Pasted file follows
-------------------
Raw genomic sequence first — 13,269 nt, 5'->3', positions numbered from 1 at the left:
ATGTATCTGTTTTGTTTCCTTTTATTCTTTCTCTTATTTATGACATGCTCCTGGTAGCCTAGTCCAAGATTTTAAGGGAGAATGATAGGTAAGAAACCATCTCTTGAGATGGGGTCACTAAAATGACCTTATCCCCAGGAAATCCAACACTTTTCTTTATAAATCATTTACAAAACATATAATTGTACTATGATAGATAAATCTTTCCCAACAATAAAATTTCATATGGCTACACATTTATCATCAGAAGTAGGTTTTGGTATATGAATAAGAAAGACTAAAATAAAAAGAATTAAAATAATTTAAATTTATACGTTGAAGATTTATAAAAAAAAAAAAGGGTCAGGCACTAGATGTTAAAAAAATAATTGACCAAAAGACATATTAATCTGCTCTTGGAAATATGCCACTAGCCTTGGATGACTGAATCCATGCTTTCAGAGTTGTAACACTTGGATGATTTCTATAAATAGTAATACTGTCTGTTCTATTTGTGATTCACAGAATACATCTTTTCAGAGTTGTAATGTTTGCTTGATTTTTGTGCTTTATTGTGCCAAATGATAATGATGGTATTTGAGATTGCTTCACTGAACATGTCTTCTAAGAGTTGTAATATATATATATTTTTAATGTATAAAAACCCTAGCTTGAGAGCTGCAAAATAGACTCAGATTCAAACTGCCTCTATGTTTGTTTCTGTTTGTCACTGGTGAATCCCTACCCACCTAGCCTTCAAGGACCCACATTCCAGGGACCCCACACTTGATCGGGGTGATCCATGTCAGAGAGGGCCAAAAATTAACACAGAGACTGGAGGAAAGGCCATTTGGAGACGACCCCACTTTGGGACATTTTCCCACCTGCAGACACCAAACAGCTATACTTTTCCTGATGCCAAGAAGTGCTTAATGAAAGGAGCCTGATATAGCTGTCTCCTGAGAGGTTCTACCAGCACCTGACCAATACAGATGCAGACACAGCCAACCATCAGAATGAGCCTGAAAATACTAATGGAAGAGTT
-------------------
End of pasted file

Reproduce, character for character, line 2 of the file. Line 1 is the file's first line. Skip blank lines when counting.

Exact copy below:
ATGTATCTGTTTTGTTTCCTTTTATTCTTTCTCTTATTTATGACATGCTCCTGGTAGCCTAGTCCAAGATTTTAAGGGAGAATGATAGGTAAGAAACCATCTCTTGAGATGGGGTCACTAAAATGACCTTATCCCCAGGAAATCCAACACTTTTCTTTATAAATCATTTACAAAACATATAATTGTACTATGATAGATAAATCTTTCCCAACAATAAAATTTCATATGGCTACACATTTATCATCAGAAGTAGGTTTTGGTATATGAATAAGAAAGACTAAAATAAAAAGAATTAAAATAATTTAAATTTATACGTTGAAGATTTATAAAAAAAAAAAAGGGTCAGGCACTAGATGTTAAAAAAATAATTGACCAAAAGACATATTAATCTGCTCTTGGAAATATGCCACTAGCCTTGGATGACTGAATCCATGCTTTCAGAGTTGTAACACTTGGATGATTTCTATAAATAGTAATACTGTCTGTTCTATTTGTGATTCACAGAATACATCTTTTCAGAGTTGTAATGTTTGCTTGATTTTTGTGCTTTATTGTGCCAAATGATAATGATGGTATTTGAGATTGCTTCACTGAACATGTCTTCTAAGAGTTGTAATATATATATATTTTTAATGTATAAAAACCCTAGCTTGAGAGCTGCAAAATAGACTCAGATTCAAACTGCCTCTATGTTTGTTTCTGTTTGTCACTGGTGAATCCCTACCCACCTAGCCTTCAAGGACCCACATTCCAGGGACCCCACACTTGATCGGGGTGATCCATGTCAGAGAGGGCCAAAAATTAACACAGAGACTGGAGGAAAGGCCATTTGGAGACGACCCCACTTTGGGACATTTTCCCACCTGCAGACACCAAACAGCTATACTTTTCCTGATGCCAAGAAGTGCTTAATGAAAGGAGCCTGATATAGCTGTCTCCTGAGAGGTTCTACCAGCACCTGACCAATACAGATGCAGACACAGCCAACCATCAGAATGAGCCTGAAAATACTAATGGAAGAGTT